This may too biased to be useful to others but in case you have similar sensibilities, the above github link may make your life easier if you want to play around with Haskell.
It will only work on Ubuntu 13.10 (Saucy) and you'll need to understand rake/ruby to make it work for you.
If you have any problems, please email me at my github account.submitted by slacket
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Given that cabal updates almost every day with new packages, I feel that it would be pretty awesome if a cabal-daemon were developed. I often forget to 'cabal update' before performing installs.
Said daemon would poll hackage for package update notifications, and update the local cabal package index with any changes. Being a daemon, it would run as a low-priority process in the background. I imagine said daemon polling once every 15-30 minutes is more than enough, though a push-based design might be even better.
Thoughts?submitted by alejcabrera
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When I recently wrote about porting my haskell-testing-stub project to tasty I mentioned that test-framework still has more libraries than tasty. I decided to contribute to changing that and released two small packages that extend tasty with extra functionality:
- tasty-hunit-adapter allows to import existing HUnit tests into tasty (hackage, github): module Main where import Test.HUnit ( (~:), (@=?) ) import Test.Tasty ( defaultMain, testGroup ) import Test.Tasty.HUnit.Adapter ( hUnitTestToTestTree ) main :: IO () main = defaultMain $ testGroup "Migrated from HUnit" $ hUnitTestToTestTree ("HUnit test" ~: 2 + 2 @=? 4)
- tasty-program allows to run external program and test whether it terminates successfully (hackage, github): module Main ( main ) where import Test.Tasty import Test.Tasty.Program main :: IO () main = defaultMain $ testGroup "Compilation with GHC" $ [ testProgram "Foo" "ghc" ["-fforce-recomp", "foo.hs"] Nothing ]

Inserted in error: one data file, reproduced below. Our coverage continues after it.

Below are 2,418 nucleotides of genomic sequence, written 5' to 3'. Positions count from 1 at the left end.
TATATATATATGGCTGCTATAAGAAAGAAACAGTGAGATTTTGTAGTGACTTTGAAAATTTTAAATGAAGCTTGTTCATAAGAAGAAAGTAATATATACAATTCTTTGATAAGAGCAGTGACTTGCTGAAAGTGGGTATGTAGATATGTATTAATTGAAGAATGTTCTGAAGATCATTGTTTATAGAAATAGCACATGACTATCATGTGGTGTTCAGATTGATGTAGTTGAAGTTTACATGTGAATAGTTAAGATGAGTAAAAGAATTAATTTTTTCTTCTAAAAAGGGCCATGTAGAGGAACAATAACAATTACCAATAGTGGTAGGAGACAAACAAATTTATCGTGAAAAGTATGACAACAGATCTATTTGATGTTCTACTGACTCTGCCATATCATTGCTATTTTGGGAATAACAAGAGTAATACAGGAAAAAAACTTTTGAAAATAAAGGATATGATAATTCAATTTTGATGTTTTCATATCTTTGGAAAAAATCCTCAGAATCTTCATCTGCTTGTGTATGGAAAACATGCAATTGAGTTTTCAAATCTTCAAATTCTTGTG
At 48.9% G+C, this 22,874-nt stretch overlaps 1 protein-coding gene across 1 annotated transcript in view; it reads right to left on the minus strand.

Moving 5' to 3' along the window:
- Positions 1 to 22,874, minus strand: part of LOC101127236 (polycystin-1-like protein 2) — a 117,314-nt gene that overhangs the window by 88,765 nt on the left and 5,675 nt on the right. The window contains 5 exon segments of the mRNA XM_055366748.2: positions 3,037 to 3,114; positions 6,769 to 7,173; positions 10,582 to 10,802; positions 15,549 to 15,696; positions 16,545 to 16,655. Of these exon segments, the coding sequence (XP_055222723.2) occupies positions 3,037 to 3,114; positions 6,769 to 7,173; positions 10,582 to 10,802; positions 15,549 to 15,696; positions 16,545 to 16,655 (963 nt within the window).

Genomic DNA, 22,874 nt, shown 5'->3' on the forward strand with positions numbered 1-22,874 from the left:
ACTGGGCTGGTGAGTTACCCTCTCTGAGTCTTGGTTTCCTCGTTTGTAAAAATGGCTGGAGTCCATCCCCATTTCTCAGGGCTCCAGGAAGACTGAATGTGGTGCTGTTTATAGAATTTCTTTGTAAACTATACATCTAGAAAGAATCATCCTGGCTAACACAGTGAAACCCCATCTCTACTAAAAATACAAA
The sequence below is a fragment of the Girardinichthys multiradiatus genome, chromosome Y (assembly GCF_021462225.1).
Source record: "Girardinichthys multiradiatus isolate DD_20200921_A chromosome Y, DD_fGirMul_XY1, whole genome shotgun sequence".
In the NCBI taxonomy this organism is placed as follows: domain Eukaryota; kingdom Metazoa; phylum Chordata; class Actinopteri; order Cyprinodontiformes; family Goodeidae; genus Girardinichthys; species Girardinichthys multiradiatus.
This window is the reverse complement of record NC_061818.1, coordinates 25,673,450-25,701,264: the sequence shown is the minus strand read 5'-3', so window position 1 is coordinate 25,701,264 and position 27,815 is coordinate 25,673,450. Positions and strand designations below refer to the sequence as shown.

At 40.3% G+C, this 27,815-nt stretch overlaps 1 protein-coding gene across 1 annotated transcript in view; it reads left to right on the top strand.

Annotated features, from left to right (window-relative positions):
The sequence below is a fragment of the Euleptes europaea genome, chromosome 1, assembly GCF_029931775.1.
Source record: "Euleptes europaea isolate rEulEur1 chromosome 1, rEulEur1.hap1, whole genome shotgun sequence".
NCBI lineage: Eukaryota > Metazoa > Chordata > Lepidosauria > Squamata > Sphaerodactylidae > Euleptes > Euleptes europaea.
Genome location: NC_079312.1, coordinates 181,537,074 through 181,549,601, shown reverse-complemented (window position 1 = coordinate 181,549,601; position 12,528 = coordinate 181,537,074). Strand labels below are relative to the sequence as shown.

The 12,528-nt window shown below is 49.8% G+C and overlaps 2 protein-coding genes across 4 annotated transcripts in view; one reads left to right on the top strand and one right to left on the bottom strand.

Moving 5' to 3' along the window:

This package has only this basic functionality at the moment. A missing feature is the possibility of logging stdout and stderr to a file so that it can later be inspected or perhaps used by a golden test (but for the latter tasty needs test dependencies).
A few months ago, Petr Pudlák kicked off the conduit-extra package with the addition of ZipSink. As a refresher, ZipSink provides an alternative Applicative instance for Sink which allows multiple Sinks to consume the same stream.
I've just release version 1.0.13 of conduit which promotes ZipSink from conduit-extra into conduit itself. This abstraction has proven to be generally useful, and I hope others enjoy it as well. If you want a more in-depth review of it, please see the original blog post. The only change since then is renaming broadcast to sequenceSinks.
Along with this change, version 1.0.13 adds a new, similar concept: ZipSource and sequenceSources. The idea here is to combine together multiple streams, instead of sequencing one stream after another.
As a simple motivating example, let's say we have some files on the filesystem, where each file contains a list of student test scores. We want to combine together the test scores for all students for each of the tests. The following program does the job:import Control.Monad.Trans.Class (lift) import qualified Data.ByteString.Char8 as S8 import Data.Conduit import qualified Data.Conduit.Binary as CB import qualified Data.Conduit.List as CL import qualified Data.Map as Map type Name = String people :: [Name] people = words "alice bob charlie" files :: Map.Map Name FilePath files = Map.fromList $ map (\name -> (name, name ++ ".txt")) people scores :: MonadResource m => FilePath -> Source m Int scores fp = CB.sourceFile fp $= CB.lines $= CL.map (read . S8.unpack) sources :: MonadResource m => Map.Map Name (Source m Int) sources = fmap scores files sources' :: MonadResource m => Source m (Map.Map Name Int) sources' = sequenceSources sources main :: IO () main = runResourceT $ sources' $$ CL.mapM_ (lift . print)
The important bit is the definition of sources'. We use sequenceSources to combine together each of the individual test scores into a single test score map. With some basic input files, the output looks like:fromList [("alice",1),("bob",3),("charlie",2)] fromList [("alice",2),("bob",2),("charlie",2)] fromList [("alice",3),("bob",1),("charlie",2)]